Shares plunged 13 percent today on the Hong Kong Stock Exchange, dragged down by Wall Street's slump.
The blue-chip Hang Seng index opened sharply down and got steadily worse. In 75 minutes it lost 1,372.09 points, to 9,126.11 points. It shed 646.14 points, or 5.79 percent, on Monday.
Traders were nervous at the 10 a.m. (9 p.m. EST) opening, having awakened to news that the Dow Jones Industrial Average had fallen 554.26, or 7.18 percent, to 7,161.15. It was the Dow's biggest point drop.
Before Tuesday's drop, the Hang Seng had fallen 22.8 percent in six trading sessions.
Unlike the New York Stock Exchange, Hong Kong's market has no mechanism to shut down trading in volatile circumstances.
Hong Kong, where a 10 percent crash Thursday sent shivers around the world, lost 5.8 percent on the Hang Seng Index on Monday _ almost wiping out the nearly 7 percent recovery it made Friday.
Until last week's crash, Hong Kong had appeared a pillar of strength amid a region teetering on weak national currencies. That changed when Hong Kong's currency _ the only one in the region still pegged to the U.S. dollar _ came under speculative attack and government countermeasures sent interest rates soaring. This in turn drove down stocks, especially in banking and real estate.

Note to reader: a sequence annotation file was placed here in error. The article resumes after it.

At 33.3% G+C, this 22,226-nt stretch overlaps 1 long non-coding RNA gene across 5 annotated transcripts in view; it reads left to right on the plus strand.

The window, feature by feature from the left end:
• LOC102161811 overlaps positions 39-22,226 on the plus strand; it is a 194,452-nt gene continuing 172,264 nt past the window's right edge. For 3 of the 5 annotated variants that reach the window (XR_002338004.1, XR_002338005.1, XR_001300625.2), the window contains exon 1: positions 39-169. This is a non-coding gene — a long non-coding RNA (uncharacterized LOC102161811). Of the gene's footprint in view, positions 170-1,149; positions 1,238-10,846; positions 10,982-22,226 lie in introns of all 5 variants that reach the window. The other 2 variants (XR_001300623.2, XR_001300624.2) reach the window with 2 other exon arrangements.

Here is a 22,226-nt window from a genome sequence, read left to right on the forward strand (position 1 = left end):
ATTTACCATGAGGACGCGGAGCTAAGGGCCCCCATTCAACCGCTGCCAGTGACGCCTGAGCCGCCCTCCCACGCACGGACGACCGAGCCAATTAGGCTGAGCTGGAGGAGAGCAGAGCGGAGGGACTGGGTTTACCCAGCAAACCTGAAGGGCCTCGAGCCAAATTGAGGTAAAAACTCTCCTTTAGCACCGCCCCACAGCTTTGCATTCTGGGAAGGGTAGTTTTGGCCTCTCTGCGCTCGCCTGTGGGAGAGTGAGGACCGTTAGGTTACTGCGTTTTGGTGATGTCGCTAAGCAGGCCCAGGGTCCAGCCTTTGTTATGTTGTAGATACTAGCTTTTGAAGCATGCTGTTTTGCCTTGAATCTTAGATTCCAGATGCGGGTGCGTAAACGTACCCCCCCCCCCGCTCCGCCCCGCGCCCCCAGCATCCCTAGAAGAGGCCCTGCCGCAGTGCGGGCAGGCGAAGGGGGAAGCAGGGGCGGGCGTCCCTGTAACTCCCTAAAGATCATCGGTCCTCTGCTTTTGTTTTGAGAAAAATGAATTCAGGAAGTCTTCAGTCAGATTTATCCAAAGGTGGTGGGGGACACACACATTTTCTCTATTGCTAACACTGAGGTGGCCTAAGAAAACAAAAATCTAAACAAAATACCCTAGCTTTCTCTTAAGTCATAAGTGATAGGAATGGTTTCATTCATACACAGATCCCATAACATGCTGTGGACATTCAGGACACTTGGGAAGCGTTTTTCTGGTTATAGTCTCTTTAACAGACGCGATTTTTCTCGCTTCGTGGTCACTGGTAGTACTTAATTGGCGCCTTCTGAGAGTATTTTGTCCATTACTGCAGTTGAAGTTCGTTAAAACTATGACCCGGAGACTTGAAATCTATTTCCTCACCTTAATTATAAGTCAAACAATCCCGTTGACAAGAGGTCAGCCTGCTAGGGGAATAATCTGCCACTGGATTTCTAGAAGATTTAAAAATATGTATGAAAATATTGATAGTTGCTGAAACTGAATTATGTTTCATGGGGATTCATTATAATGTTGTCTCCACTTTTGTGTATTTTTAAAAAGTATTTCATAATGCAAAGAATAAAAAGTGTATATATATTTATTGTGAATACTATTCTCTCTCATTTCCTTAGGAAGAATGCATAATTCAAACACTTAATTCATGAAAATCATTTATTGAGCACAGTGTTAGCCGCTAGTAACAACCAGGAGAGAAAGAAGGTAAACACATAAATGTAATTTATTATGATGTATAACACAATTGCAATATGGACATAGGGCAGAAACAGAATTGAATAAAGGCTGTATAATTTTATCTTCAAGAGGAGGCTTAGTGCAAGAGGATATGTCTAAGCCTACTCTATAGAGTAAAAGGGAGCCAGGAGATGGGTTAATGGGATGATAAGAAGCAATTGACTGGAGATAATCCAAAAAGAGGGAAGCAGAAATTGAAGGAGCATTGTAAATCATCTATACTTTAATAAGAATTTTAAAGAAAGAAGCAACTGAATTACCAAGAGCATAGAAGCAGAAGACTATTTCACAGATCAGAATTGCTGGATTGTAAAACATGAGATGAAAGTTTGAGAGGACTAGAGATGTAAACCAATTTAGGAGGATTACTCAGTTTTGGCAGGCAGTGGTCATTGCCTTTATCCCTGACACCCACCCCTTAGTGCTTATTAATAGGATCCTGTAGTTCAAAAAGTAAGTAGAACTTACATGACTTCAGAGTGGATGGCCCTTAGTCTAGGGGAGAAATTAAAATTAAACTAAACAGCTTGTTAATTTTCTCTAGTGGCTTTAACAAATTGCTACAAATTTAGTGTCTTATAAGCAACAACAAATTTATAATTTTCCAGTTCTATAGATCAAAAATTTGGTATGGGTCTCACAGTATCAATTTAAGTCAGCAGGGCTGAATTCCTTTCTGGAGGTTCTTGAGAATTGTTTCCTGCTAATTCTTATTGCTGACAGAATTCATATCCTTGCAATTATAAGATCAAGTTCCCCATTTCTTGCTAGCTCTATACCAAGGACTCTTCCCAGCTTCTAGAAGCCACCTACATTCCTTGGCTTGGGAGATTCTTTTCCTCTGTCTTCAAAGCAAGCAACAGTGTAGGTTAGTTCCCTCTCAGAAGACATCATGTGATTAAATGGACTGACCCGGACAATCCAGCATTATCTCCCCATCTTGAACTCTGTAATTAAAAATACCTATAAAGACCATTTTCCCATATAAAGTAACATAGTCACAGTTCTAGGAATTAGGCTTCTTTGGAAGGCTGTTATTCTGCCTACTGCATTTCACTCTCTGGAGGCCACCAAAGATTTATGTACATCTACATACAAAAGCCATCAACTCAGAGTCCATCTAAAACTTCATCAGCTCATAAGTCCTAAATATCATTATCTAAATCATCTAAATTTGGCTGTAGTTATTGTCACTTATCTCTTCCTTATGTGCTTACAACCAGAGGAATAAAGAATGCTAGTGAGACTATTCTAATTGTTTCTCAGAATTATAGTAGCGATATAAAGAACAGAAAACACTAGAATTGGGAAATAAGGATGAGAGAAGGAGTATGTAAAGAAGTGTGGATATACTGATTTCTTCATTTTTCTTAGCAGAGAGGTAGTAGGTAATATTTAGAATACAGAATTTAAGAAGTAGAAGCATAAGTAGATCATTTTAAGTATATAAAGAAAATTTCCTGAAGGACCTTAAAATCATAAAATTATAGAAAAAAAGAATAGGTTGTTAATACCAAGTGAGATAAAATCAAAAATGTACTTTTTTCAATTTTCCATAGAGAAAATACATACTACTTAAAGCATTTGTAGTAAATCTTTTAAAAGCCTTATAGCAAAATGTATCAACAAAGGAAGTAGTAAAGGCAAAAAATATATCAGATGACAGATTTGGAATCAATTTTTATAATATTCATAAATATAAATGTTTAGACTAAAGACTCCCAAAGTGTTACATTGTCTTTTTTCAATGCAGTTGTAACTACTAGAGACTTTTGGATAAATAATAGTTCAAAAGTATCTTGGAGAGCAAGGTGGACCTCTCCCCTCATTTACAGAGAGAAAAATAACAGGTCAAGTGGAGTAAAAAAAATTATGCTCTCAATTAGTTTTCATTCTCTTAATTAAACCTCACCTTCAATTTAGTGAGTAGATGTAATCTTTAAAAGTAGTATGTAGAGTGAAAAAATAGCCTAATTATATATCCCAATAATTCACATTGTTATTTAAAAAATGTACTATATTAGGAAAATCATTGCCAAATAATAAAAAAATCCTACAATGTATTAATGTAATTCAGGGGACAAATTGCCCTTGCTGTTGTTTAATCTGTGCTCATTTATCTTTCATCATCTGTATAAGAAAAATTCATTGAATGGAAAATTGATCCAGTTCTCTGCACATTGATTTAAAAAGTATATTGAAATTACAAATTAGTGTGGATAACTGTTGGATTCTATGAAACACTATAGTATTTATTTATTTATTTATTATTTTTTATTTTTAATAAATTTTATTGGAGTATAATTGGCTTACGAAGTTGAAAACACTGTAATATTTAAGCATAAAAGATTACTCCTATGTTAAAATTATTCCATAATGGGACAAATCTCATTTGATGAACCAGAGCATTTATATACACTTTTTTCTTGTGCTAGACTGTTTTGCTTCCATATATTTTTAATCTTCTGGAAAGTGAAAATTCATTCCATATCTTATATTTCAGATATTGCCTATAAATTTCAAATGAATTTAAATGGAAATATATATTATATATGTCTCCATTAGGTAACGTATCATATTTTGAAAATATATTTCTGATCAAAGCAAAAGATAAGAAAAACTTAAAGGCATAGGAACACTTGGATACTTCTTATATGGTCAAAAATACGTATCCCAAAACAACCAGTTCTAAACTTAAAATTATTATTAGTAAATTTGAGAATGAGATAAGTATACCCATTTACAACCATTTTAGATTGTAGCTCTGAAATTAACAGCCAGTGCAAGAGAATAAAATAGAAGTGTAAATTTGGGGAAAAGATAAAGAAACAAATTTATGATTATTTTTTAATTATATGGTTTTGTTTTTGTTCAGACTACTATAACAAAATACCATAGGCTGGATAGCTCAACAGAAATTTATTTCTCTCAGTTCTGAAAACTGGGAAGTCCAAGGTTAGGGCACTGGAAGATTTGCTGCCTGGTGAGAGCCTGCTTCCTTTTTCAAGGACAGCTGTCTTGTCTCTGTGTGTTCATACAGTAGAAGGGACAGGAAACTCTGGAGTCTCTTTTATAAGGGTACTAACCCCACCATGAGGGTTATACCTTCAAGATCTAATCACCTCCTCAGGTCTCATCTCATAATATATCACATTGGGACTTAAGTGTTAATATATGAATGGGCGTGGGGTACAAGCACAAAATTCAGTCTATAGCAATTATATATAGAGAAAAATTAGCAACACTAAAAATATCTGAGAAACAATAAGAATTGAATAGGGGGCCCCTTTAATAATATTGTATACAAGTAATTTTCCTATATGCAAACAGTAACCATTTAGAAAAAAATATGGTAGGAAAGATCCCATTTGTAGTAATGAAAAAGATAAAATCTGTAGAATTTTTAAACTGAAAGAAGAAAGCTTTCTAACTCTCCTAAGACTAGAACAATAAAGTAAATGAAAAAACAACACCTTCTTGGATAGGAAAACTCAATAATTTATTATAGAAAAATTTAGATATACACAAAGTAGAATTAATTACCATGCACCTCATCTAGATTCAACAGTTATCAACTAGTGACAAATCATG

In Tokyo today, the Nikkei Stock Average tumbled 620.88 points, or 3.6 percent, to close the morning session at 16,417.48. It was the lowest level so far this year for the benchmark indicator of 225 blue-chip stocks.
On Monday, the Nikkei lost 325.38 points, or 1.87 percent, closing at 17,038.36 points, the lowest in more than two years.